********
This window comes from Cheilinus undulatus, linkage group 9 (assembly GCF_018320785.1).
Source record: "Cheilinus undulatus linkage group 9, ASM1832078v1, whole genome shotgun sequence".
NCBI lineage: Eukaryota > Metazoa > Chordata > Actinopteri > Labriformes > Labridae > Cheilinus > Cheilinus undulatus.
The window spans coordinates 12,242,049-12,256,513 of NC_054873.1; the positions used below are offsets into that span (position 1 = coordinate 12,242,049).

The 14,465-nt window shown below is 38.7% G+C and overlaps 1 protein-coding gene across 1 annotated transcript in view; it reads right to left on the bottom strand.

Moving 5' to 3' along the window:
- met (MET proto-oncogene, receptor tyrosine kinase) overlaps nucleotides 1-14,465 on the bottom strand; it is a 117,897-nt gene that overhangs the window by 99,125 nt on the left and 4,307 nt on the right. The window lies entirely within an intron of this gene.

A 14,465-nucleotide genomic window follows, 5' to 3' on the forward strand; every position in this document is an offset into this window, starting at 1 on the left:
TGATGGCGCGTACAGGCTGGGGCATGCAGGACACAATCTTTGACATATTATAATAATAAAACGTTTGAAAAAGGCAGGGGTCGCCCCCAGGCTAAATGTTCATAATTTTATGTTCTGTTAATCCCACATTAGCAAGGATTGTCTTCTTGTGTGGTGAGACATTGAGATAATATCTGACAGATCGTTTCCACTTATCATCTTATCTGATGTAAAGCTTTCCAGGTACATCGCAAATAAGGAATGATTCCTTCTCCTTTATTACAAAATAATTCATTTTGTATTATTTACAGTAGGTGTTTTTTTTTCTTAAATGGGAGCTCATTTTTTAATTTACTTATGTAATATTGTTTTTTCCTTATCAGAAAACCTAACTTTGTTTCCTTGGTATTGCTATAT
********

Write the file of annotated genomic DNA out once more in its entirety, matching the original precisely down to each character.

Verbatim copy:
This window comes from Cheilinus undulatus, linkage group 9 (assembly GCF_018320785.1).
Source record: "Cheilinus undulatus linkage group 9, ASM1832078v1, whole genome shotgun sequence".
NCBI lineage: Eukaryota > Metazoa > Chordata > Actinopteri > Labriformes > Labridae > Cheilinus > Cheilinus undulatus.
The window spans coordinates 12,242,049-12,256,513 of NC_054873.1; the positions used below are offsets into that span (position 1 = coordinate 12,242,049).

The 14,465-nt window shown below is 38.7% G+C and overlaps 1 protein-coding gene across 1 annotated transcript in view; it reads right to left on the bottom strand.

Moving 5' to 3' along the window:
- met (MET proto-oncogene, receptor tyrosine kinase) overlaps nucleotides 1-14,465 on the bottom strand; it is a 117,897-nt gene that overhangs the window by 99,125 nt on the left and 4,307 nt on the right. The window lies entirely within an intron of this gene.

A 14,465-nucleotide genomic window follows, 5' to 3' on the forward strand; every position in this document is an offset into this window, starting at 1 on the left:
TGATGGCGCGTACAGGCTGGGGCATGCAGGACACAATCTTTGACATATTATAATAATAAAACGTTTGAAAAAGGCAGGGGTCGCCCCCAGGCTAAATGTTCATAATTTTATGTTCTGTTAATCCCACATTAGCAAGGATTGTCTTCTTGTGTGGTGAGACATTGAGATAATATCTGACAGATCGTTTCCACTTATCATCTTATCTGATGTAAAGCTTTCCAGGTACATCGCAAATAAGGAATGATTCCTTCTCCTTTATTACAAAATAATTCATTTTGTATTATTTACAGTAGGTGTTTTTTTTTCTTAAATGGGAGCTCATTTTTTAATTTACTTATGTAATATTGTTTTTTCCTTATCAGAAAACCTAACTTTGTTTCCTTGGTATTGCTATAT